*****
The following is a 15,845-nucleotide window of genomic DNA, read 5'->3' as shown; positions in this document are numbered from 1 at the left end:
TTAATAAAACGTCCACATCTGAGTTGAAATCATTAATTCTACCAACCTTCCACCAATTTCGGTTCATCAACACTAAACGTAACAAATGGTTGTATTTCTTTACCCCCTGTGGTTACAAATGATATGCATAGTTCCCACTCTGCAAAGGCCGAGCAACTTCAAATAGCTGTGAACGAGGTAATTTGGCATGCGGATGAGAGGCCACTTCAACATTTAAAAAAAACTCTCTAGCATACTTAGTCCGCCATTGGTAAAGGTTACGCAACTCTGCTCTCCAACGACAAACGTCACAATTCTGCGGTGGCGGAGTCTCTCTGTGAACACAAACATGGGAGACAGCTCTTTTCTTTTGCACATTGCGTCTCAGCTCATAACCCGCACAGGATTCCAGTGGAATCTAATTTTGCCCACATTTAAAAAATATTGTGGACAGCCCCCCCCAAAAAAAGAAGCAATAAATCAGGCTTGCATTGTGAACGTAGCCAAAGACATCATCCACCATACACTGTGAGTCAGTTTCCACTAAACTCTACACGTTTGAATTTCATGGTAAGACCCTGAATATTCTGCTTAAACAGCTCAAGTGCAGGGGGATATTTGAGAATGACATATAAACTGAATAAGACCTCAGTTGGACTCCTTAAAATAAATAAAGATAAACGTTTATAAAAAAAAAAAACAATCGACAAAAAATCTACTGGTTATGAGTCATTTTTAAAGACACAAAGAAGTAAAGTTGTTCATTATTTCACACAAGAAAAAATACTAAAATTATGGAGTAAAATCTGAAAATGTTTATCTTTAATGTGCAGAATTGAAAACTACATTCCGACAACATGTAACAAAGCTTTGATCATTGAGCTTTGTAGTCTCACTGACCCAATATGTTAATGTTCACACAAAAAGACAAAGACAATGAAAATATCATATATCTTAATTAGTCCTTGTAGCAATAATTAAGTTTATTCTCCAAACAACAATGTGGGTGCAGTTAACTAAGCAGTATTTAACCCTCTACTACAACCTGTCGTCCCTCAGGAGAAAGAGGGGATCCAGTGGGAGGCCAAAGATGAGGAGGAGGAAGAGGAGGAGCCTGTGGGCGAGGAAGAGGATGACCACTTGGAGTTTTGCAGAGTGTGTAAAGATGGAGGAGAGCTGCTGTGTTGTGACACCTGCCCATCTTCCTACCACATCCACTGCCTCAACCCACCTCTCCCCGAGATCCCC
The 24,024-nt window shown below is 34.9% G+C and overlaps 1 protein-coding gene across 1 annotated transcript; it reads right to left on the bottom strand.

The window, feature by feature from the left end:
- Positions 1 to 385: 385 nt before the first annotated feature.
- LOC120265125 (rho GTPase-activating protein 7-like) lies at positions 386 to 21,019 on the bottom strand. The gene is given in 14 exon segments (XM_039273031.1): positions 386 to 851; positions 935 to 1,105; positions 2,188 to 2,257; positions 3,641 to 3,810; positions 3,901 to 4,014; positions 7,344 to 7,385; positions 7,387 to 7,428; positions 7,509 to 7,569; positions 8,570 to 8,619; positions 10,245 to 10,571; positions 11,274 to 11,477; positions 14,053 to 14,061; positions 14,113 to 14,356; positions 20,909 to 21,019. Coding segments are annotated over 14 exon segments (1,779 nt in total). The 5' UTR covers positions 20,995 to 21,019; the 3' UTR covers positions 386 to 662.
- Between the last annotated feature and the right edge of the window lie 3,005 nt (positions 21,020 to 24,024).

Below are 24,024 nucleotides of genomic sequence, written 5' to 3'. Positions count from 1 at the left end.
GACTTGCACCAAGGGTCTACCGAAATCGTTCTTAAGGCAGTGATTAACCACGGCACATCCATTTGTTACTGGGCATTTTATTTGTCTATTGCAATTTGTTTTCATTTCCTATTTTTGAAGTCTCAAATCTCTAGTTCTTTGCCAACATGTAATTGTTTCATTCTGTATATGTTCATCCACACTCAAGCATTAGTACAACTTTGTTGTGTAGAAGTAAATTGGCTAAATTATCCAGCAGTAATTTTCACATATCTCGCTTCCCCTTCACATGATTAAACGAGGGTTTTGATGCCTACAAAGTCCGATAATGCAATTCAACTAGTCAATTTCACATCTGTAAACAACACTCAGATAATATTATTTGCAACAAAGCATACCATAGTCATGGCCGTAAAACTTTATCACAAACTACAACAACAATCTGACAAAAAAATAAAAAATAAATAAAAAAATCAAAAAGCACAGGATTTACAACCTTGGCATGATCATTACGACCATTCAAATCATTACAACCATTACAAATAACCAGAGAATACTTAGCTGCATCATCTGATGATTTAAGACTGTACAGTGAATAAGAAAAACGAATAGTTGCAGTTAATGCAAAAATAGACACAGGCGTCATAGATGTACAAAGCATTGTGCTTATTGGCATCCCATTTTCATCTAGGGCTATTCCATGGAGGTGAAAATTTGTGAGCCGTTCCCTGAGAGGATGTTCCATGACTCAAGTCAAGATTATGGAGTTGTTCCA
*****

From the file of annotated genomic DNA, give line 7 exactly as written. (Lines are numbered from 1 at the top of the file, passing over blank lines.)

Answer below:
- Between the last annotated feature and the right edge of the window lie 3,005 nt (positions 21,020 to 24,024).